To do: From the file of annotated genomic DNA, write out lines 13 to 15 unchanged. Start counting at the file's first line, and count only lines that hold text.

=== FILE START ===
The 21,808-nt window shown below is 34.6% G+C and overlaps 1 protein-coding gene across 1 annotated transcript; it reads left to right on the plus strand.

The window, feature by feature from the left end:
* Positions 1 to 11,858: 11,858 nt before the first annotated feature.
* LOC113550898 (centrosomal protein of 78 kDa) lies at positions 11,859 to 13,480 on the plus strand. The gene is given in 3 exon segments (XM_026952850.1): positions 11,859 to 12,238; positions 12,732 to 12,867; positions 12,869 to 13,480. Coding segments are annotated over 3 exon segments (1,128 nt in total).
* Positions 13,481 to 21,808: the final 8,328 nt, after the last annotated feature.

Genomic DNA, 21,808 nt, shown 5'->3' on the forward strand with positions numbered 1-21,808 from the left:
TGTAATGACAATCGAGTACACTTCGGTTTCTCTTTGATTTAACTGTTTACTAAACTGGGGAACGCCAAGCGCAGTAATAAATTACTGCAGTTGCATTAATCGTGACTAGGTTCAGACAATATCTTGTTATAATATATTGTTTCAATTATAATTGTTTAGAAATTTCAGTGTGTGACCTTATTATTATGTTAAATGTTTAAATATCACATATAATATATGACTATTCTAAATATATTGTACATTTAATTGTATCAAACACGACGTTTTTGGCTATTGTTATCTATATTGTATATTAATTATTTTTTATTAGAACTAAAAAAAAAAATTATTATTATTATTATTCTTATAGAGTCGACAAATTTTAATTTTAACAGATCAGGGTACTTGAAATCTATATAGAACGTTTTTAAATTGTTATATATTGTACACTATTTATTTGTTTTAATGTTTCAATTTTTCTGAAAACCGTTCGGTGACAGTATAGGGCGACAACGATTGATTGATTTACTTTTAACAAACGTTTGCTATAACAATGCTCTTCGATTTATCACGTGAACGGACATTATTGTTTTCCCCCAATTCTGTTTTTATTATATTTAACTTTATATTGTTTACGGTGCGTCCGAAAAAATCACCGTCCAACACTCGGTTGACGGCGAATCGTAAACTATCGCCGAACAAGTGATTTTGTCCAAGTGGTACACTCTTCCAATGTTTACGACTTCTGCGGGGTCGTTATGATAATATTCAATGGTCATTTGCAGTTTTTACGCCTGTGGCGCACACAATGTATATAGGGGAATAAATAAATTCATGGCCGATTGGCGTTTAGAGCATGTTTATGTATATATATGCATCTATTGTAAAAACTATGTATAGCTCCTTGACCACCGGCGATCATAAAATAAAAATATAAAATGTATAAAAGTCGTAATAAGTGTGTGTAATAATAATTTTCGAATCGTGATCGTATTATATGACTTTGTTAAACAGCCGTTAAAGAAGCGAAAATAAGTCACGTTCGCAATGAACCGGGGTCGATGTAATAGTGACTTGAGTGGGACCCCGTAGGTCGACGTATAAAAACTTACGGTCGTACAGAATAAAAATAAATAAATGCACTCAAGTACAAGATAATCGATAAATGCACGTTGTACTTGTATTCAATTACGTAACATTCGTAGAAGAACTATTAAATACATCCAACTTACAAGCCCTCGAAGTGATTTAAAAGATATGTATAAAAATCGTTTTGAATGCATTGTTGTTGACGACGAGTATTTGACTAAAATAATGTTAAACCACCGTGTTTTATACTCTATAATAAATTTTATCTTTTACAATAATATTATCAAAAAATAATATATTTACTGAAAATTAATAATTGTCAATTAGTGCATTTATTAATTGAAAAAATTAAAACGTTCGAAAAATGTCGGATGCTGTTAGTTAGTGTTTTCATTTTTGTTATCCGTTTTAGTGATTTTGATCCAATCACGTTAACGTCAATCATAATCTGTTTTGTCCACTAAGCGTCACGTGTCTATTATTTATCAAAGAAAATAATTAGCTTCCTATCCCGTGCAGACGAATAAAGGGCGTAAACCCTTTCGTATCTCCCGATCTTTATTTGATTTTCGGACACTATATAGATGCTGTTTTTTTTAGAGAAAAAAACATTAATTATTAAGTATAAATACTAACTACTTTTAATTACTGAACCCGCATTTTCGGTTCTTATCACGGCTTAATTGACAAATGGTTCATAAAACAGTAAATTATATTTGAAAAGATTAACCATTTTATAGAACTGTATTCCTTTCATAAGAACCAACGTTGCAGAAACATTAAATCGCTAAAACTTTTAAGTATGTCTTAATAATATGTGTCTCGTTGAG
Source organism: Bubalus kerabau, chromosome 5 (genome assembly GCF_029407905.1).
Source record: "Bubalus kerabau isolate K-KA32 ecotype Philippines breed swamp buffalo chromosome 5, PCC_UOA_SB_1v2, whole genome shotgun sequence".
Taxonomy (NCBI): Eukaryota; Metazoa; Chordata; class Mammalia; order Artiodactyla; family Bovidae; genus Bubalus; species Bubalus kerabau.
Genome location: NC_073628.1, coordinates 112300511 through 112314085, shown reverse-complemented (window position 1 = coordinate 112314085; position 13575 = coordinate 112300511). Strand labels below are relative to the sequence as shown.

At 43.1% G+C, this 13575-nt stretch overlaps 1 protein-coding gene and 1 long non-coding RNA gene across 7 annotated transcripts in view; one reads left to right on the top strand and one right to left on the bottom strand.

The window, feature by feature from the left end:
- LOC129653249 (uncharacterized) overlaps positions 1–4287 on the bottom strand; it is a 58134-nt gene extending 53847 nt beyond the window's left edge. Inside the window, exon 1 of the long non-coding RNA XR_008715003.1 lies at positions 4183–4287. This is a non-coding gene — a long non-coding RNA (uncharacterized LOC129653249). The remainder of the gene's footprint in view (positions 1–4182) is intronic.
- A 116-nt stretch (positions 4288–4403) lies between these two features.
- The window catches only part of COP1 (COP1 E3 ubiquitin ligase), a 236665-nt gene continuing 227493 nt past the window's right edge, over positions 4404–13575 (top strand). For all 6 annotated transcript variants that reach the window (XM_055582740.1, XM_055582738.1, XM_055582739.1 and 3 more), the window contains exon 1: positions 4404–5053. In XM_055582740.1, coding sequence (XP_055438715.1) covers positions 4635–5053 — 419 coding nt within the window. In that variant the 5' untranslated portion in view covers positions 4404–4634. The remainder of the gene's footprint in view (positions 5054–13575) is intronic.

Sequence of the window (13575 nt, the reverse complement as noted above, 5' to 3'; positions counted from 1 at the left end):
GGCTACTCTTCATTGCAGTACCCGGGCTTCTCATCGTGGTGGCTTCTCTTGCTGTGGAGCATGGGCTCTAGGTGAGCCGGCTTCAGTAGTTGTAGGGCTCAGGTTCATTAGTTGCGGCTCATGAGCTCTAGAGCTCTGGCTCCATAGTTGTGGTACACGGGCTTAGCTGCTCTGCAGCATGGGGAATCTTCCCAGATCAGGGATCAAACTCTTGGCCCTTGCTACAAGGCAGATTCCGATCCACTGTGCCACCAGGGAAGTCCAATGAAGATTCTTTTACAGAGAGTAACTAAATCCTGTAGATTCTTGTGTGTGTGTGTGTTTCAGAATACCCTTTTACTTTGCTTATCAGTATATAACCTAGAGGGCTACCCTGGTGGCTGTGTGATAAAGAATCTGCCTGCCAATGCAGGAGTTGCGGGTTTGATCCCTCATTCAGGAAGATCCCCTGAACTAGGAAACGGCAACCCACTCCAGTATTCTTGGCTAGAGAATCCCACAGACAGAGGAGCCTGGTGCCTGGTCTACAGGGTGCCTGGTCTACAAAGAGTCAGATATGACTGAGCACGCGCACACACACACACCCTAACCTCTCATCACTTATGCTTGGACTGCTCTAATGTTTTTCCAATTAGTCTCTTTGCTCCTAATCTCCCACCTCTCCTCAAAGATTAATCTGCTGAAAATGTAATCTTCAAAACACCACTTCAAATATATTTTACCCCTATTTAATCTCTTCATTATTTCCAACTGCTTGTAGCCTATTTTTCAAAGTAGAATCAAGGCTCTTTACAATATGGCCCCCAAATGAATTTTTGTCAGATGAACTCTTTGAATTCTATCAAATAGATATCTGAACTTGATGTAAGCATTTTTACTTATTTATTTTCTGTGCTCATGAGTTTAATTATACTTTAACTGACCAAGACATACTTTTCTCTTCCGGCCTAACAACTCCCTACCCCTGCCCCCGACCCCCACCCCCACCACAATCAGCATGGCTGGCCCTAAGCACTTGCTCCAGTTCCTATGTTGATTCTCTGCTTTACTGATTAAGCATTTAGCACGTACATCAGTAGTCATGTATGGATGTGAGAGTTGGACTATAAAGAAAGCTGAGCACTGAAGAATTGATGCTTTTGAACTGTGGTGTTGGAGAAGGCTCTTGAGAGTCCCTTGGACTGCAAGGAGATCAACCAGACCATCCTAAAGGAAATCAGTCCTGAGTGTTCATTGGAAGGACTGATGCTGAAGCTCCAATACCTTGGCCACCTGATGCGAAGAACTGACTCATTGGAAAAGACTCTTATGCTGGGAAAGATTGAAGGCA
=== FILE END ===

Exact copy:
The window, feature by feature from the left end:
- LOC129653249 (uncharacterized) overlaps positions 1–4287 on the bottom strand; it is a 58134-nt gene extending 53847 nt beyond the window's left edge. Inside the window, exon 1 of the long non-coding RNA XR_008715003.1 lies at positions 4183–4287. This is a non-coding gene — a long non-coding RNA (uncharacterized LOC129653249). The remainder of the gene's footprint in view (positions 1–4182) is intronic.
- A 116-nt stretch (positions 4288–4403) lies between these two features.